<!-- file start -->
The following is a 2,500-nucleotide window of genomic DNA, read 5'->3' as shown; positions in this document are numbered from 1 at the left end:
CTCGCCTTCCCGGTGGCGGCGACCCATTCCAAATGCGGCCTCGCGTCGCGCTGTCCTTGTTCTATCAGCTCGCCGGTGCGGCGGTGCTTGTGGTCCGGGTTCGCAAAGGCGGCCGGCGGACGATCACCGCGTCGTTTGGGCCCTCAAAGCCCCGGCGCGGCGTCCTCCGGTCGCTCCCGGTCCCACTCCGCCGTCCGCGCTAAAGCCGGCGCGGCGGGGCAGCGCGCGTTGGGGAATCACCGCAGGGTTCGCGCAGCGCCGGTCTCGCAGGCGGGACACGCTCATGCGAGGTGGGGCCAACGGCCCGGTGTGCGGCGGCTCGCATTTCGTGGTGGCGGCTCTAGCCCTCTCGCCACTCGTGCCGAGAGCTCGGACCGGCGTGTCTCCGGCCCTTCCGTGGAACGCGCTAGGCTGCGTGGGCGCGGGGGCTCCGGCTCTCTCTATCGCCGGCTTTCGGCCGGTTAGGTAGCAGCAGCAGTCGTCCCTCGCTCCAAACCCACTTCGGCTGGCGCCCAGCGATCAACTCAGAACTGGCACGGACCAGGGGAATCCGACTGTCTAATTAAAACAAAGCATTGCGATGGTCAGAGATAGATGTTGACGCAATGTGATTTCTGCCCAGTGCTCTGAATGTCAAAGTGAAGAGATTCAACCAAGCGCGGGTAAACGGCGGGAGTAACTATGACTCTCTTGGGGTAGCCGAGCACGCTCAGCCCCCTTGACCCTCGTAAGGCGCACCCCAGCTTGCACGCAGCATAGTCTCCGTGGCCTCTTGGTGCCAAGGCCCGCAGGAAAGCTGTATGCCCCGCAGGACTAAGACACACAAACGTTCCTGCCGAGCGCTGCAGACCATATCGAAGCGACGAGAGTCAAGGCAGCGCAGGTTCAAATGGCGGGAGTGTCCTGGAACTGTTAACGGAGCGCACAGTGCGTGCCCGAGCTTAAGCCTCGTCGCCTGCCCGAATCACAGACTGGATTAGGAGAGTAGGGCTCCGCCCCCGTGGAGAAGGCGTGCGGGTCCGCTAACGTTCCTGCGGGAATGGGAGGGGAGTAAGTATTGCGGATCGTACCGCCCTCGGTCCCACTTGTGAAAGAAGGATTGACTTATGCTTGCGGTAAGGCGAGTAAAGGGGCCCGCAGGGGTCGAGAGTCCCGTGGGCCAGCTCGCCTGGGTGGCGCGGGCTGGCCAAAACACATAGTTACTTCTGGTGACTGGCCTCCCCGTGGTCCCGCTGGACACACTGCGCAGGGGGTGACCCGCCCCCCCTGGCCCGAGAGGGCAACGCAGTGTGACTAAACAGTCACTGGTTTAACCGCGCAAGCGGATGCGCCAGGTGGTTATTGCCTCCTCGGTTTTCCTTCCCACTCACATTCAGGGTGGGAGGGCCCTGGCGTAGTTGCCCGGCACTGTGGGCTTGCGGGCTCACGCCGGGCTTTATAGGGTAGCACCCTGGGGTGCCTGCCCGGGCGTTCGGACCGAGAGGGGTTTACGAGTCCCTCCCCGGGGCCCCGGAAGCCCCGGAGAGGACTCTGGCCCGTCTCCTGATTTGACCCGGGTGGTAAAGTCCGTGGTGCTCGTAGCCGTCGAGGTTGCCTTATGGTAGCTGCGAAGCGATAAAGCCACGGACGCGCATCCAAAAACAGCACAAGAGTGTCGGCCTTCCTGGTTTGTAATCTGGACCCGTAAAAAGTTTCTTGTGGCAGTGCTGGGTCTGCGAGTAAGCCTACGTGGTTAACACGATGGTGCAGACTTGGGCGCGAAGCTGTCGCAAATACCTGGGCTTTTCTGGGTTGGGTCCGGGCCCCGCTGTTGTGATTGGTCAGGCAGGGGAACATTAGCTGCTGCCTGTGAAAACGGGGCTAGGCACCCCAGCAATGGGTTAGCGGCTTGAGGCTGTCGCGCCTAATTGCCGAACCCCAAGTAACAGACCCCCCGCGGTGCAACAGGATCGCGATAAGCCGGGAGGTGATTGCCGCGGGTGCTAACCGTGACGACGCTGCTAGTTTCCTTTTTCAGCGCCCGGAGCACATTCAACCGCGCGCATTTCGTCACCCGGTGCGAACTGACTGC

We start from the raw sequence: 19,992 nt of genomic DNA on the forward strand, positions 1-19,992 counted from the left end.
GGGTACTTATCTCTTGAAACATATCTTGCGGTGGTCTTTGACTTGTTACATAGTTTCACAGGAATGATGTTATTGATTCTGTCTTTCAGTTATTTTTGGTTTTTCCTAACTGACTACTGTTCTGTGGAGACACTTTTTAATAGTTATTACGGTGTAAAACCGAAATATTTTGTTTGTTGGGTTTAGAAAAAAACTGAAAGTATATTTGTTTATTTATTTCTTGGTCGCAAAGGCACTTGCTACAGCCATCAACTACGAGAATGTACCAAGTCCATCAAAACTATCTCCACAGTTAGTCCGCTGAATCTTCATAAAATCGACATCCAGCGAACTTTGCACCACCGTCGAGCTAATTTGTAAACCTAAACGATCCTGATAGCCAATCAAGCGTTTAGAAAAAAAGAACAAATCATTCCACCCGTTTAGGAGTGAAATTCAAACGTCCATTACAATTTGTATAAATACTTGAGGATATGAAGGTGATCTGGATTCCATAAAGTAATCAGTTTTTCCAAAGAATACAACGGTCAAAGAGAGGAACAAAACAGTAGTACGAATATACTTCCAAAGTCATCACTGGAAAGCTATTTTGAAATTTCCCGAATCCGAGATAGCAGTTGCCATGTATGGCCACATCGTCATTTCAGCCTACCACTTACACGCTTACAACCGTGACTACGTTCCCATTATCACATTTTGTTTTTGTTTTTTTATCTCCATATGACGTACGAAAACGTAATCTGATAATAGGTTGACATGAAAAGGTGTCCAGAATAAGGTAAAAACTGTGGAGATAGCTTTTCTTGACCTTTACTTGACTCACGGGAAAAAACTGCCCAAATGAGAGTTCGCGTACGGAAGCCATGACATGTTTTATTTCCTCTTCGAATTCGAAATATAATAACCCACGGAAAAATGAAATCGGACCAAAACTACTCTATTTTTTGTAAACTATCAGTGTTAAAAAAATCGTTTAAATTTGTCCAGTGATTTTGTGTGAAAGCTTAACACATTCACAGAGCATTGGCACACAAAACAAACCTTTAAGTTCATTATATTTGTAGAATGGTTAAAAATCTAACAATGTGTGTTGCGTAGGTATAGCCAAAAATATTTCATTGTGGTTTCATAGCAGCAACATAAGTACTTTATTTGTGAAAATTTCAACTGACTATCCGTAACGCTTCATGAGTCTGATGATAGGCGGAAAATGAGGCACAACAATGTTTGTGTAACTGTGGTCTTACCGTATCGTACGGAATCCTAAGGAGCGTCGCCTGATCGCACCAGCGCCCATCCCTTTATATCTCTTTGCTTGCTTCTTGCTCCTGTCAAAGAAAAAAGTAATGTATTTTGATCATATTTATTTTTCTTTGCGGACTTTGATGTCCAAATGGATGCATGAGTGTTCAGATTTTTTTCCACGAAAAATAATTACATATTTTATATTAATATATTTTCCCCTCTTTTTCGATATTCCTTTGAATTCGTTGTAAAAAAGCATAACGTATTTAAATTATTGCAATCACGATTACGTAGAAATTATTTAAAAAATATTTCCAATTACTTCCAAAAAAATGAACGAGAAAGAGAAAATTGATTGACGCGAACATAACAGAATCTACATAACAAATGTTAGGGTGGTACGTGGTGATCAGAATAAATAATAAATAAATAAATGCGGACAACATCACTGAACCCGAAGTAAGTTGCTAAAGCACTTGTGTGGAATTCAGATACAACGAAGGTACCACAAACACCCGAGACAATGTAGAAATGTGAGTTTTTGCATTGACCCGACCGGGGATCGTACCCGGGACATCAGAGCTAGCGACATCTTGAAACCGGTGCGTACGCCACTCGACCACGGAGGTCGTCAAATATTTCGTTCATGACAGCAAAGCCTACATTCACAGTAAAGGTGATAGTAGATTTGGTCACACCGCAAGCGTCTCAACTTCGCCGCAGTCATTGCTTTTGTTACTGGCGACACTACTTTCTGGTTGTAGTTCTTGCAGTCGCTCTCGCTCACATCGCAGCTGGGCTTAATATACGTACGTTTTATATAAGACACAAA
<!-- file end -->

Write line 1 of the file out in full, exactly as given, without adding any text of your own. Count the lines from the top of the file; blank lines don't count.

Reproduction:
The following is a 2,500-nucleotide window of genomic DNA, read 5'->3' as shown; positions in this document are numbered from 1 at the left end: